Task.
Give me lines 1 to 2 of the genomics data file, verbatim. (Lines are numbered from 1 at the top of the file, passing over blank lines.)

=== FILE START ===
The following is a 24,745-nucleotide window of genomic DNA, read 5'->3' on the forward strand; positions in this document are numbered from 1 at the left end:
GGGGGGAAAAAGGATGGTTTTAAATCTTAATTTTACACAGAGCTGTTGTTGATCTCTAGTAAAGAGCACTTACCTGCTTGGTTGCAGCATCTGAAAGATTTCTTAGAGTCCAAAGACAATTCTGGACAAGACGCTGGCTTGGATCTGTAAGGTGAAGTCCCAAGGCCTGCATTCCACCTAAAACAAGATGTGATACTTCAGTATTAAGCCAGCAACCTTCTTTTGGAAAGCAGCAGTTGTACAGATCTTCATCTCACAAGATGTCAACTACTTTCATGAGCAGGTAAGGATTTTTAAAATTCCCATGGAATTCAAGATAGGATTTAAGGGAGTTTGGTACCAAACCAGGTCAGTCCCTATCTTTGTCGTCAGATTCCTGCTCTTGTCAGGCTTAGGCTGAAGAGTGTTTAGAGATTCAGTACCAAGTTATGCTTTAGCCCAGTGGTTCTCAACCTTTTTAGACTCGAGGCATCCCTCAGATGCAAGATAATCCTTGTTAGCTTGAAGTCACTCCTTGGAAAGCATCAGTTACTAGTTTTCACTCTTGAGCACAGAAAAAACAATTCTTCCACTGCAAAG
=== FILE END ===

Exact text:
The following is a 24,745-nucleotide window of genomic DNA, read 5'->3' on the forward strand; positions in this document are numbered from 1 at the left end:
GGGGGGAAAAAGGATGGTTTTAAATCTTAATTTTACACAGAGCTGTTGTTGATCTCTAGTAAAGAGCACTTACCTGCTTGGTTGCAGCATCTGAAAGATTTCTTAGAGTCCAAAGACAATTCTGGACAAGACGCTGGCTTGGATCTGTAAGGTGAAGTCCCAAGGCCTGCATTCCACCTAAAACAAGATGTGATACTTCAGTATTAAGCCAGCAACCTTCTTTTGGAAAGCAGCAGTTGTACAGATCTTCATCTCACAAGATGTCAACTACTTTCATGAGCAGGTAAGGATTTTTAAAATTCCCATGGAATTCAAGATAGGATTTAAGGGAGTTTGGTACCAAACCAGGTCAGTCCCTATCTTTGTCGTCAGATTCCTGCTCTTGTCAGGCTTAGGCTGAAGAGTGTTTAGAGATTCAGTACCAAGTTATGCTTTAGCCCAGTGGTTCTCAACCTTTTTAGACTCGAGGCATCCCTCAGATGCAAGATAATCCTTGTTAGCTTGAAGTCACTCCTTGGAAAGCATCAGTTACTAGTTTTCACTCTTGAGCACAGAAAAAACAATTCTTCCACTGCAAAG